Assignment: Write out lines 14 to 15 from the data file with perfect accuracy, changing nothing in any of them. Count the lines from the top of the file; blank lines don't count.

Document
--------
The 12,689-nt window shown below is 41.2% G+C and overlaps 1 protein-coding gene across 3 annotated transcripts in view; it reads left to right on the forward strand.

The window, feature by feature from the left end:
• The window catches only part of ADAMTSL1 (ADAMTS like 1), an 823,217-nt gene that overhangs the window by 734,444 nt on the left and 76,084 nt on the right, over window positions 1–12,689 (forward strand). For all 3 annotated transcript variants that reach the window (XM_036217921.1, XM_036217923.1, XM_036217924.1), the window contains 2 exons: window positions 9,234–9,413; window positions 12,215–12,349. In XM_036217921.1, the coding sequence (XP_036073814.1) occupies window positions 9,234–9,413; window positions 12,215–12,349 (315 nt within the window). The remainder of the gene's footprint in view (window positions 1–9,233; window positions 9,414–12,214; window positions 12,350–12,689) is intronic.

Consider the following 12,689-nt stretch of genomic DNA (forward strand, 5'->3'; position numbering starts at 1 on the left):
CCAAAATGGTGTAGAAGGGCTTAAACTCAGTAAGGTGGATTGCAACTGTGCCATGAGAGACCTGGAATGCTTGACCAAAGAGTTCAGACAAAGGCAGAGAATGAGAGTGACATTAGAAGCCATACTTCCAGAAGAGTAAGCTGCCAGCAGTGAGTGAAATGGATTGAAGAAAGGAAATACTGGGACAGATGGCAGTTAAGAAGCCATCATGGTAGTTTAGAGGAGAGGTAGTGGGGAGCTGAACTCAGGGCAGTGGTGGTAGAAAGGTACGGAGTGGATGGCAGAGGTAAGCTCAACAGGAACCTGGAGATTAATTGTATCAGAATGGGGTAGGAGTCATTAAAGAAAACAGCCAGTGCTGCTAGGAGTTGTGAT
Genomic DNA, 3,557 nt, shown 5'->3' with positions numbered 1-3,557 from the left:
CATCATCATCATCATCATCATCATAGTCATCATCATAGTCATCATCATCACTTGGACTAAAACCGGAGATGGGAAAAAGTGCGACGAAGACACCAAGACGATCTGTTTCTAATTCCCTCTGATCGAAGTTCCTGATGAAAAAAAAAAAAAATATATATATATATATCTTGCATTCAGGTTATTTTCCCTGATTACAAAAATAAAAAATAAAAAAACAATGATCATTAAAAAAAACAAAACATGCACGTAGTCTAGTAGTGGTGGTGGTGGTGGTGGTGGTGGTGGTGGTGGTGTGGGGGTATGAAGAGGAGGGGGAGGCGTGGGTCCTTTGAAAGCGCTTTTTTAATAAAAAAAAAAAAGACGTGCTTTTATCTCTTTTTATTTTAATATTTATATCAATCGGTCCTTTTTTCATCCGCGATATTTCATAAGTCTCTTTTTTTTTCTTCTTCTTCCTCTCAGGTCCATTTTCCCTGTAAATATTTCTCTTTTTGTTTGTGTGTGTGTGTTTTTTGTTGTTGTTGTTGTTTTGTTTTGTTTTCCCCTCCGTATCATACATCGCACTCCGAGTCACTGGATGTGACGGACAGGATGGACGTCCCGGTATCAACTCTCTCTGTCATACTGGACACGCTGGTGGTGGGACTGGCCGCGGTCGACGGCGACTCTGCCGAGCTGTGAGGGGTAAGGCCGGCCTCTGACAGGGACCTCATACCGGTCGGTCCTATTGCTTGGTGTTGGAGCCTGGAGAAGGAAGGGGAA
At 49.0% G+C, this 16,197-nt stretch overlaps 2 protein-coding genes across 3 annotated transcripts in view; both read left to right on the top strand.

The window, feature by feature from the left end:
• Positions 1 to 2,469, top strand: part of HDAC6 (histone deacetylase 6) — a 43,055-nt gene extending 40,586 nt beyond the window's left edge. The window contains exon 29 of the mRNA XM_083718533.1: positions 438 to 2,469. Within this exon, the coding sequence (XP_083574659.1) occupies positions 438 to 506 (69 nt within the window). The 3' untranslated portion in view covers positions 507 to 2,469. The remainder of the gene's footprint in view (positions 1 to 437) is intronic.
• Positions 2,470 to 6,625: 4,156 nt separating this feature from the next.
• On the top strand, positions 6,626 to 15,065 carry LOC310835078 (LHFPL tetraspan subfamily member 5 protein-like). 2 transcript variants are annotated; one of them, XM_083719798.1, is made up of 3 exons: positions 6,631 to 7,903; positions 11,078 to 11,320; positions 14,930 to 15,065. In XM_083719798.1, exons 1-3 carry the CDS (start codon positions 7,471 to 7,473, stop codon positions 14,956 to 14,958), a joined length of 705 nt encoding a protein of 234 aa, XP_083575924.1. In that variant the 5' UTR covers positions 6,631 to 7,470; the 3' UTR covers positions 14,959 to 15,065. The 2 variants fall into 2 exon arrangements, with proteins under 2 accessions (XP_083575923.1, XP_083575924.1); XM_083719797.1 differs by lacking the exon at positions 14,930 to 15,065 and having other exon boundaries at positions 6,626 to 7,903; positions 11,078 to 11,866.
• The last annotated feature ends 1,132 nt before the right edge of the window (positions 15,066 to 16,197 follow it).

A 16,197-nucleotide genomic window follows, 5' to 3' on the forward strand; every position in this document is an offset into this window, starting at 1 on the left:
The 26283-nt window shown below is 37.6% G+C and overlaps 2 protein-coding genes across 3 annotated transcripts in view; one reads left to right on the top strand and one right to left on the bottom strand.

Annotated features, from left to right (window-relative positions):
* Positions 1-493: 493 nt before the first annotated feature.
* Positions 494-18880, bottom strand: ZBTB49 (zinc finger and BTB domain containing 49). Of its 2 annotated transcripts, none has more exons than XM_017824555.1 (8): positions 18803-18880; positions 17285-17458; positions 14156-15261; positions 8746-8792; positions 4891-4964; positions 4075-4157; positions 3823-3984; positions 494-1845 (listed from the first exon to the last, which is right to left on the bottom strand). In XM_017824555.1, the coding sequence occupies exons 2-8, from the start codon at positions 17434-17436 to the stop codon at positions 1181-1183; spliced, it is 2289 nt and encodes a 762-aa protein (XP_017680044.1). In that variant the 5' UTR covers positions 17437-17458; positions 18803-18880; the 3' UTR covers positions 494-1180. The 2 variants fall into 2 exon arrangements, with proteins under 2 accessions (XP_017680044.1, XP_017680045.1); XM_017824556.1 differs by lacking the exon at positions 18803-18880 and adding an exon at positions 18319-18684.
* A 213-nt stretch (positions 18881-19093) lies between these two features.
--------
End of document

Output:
A 16,197-nucleotide genomic window follows, 5' to 3' on the forward strand; every position in this document is an offset into this window, starting at 1 on the left:
The 26283-nt window shown below is 37.6% G+C and overlaps 2 protein-coding genes across 3 annotated transcripts in view; one reads left to right on the top strand and one right to left on the bottom strand.